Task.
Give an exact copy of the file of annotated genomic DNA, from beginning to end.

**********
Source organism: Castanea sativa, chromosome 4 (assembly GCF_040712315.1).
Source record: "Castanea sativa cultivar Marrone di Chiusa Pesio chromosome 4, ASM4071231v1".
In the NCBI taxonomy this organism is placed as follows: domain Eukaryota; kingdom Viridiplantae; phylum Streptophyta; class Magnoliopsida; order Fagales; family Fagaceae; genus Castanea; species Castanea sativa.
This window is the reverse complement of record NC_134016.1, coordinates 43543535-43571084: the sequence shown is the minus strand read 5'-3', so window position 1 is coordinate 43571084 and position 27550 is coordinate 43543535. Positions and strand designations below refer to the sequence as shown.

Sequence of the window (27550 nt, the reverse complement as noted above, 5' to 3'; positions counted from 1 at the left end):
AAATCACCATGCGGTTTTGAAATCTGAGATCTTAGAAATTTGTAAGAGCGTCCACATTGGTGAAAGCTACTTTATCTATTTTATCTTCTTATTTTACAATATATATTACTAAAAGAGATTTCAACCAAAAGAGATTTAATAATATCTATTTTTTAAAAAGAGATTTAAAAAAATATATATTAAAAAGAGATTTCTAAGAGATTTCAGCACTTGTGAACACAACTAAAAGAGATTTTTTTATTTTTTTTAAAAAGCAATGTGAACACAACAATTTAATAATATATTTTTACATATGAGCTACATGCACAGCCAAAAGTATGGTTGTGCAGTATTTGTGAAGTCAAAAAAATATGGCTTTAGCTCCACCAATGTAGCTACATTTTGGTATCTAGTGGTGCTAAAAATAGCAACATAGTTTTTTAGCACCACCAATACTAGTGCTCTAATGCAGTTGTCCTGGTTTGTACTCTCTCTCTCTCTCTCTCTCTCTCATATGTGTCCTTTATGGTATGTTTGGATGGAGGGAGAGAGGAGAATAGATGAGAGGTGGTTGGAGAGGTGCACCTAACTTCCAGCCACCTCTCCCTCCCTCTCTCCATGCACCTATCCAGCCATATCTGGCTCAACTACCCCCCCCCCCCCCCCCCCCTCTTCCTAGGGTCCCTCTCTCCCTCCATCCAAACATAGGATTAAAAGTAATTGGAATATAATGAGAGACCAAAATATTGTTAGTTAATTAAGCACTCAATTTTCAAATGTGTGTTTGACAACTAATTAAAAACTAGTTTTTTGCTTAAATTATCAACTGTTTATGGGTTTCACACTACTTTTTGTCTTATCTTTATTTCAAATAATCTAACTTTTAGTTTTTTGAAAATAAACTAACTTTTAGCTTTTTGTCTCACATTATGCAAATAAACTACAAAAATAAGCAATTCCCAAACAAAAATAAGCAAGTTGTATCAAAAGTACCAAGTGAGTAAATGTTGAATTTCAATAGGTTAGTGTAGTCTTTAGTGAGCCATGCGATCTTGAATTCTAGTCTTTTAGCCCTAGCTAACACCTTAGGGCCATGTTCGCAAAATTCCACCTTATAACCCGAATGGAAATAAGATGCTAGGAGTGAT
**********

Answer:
Source organism: Castanea sativa, chromosome 4 (assembly GCF_040712315.1).
Source record: "Castanea sativa cultivar Marrone di Chiusa Pesio chromosome 4, ASM4071231v1".
In the NCBI taxonomy this organism is placed as follows: domain Eukaryota; kingdom Viridiplantae; phylum Streptophyta; class Magnoliopsida; order Fagales; family Fagaceae; genus Castanea; species Castanea sativa.
This window is the reverse complement of record NC_134016.1, coordinates 43543535-43571084: the sequence shown is the minus strand read 5'-3', so window position 1 is coordinate 43571084 and position 27550 is coordinate 43543535. Positions and strand designations below refer to the sequence as shown.

Sequence of the window (27550 nt, the reverse complement as noted above, 5' to 3'; positions counted from 1 at the left end):
AAATCACCATGCGGTTTTGAAATCTGAGATCTTAGAAATTTGTAAGAGCGTCCACATTGGTGAAAGCTACTTTATCTATTTTATCTTCTTATTTTACAATATATATTACTAAAAGAGATTTCAACCAAAAGAGATTTAATAATATCTATTTTTTAAAAAGAGATTTAAAAAAATATATATTAAAAAGAGATTTCTAAGAGATTTCAGCACTTGTGAACACAACTAAAAGAGATTTTTTTATTTTTTTTAAAAAGCAATGTGAACACAACAATTTAATAATATATTTTTACATATGAGCTACATGCACAGCCAAAAGTATGGTTGTGCAGTATTTGTGAAGTCAAAAAAATATGGCTTTAGCTCCACCAATGTAGCTACATTTTGGTATCTAGTGGTGCTAAAAATAGCAACATAGTTTTTTAGCACCACCAATACTAGTGCTCTAATGCAGTTGTCCTGGTTTGTACTCTCTCTCTCTCTCTCTCTCTCTCATATGTGTCCTTTATGGTATGTTTGGATGGAGGGAGAGAGGAGAATAGATGAGAGGTGGTTGGAGAGGTGCACCTAACTTCCAGCCACCTCTCCCTCCCTCTCTCCATGCACCTATCCAGCCATATCTGGCTCAACTACCCCCCCCCCCCCCCCCCCCTCTTCCTAGGGTCCCTCTCTCCCTCCATCCAAACATAGGATTAAAAGTAATTGGAATATAATGAGAGACCAAAATATTGTTAGTTAATTAAGCACTCAATTTTCAAATGTGTGTTTGACAACTAATTAAAAACTAGTTTTTTGCTTAAATTATCAACTGTTTATGGGTTTCACACTACTTTTTGTCTTATCTTTATTTCAAATAATCTAACTTTTAGTTTTTTGAAAATAAACTAACTTTTAGCTTTTTGTCTCACATTATGCAAATAAACTACAAAAATAAGCAATTCCCAAACAAAAATAAGCAAGTTGTATCAAAAGTACCAAGTGAGTAAATGTTGAATTTCAATAGGTTAGTGTAGTCTTTAGTGAGCCATGCGATCTTGAATTCTAGTCTTTTAGCCCTAGCTAACACCTTAGGGCCATGTTCGCAAAATTCCACCTTATAACCCGAATGGAAATAAGATGCTAGGAGTGAT